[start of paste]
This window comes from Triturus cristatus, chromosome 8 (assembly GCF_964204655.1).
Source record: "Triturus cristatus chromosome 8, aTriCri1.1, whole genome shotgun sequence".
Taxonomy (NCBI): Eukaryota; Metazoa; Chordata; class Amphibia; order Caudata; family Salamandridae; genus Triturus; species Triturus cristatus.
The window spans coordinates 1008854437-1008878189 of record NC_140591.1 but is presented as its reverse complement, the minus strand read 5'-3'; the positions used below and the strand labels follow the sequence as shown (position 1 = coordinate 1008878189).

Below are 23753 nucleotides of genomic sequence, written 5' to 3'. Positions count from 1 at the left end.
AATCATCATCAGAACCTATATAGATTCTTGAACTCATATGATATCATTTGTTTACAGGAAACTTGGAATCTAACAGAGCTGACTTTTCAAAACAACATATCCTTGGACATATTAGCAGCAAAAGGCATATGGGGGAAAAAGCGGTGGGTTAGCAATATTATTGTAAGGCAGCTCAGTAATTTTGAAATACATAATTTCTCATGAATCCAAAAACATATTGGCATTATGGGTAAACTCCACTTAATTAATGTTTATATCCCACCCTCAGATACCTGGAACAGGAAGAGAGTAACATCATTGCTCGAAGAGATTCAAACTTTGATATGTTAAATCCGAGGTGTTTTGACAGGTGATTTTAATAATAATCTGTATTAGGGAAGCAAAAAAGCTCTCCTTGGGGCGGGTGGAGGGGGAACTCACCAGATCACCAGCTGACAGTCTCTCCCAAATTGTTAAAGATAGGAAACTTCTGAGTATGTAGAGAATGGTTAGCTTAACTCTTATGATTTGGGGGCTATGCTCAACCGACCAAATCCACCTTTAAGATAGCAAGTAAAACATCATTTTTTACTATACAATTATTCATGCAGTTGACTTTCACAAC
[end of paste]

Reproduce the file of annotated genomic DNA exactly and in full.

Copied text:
This window comes from Triturus cristatus, chromosome 8 (assembly GCF_964204655.1).
Source record: "Triturus cristatus chromosome 8, aTriCri1.1, whole genome shotgun sequence".
Taxonomy (NCBI): Eukaryota; Metazoa; Chordata; class Amphibia; order Caudata; family Salamandridae; genus Triturus; species Triturus cristatus.
The window spans coordinates 1008854437-1008878189 of record NC_140591.1 but is presented as its reverse complement, the minus strand read 5'-3'; the positions used below and the strand labels follow the sequence as shown (position 1 = coordinate 1008878189).

Below are 23753 nucleotides of genomic sequence, written 5' to 3'. Positions count from 1 at the left end.
AATCATCATCAGAACCTATATAGATTCTTGAACTCATATGATATCATTTGTTTACAGGAAACTTGGAATCTAACAGAGCTGACTTTTCAAAACAACATATCCTTGGACATATTAGCAGCAAAAGGCATATGGGGGAAAAAGCGGTGGGTTAGCAATATTATTGTAAGGCAGCTCAGTAATTTTGAAATACATAATTTCTCATGAATCCAAAAACATATTGGCATTATGGGTAAACTCCACTTAATTAATGTTTATATCCCACCCTCAGATACCTGGAACAGGAAGAGAGTAACATCATTGCTCGAAGAGATTCAAACTTTGATATGTTAAATCCGAGGTGTTTTGACAGGTGATTTTAATAATAATCTGTATTAGGGAAGCAAAAAAGCTCTCCTTGGGGCGGGTGGAGGGGGAACTCACCAGATCACCAGCTGACAGTCTCTCCCAAATTGTTAAAGATAGGAAACTTCTGAGTATGTAGAGAATGGTTAGCTTAACTCTTATGATTTGGGGGCTATGCTCAACCGACCAAATCCACCTTTAAGATAGCAAGTAAAACATCATTTTTTACTATACAATTATTCATGCAGTTGACTTTCACAAC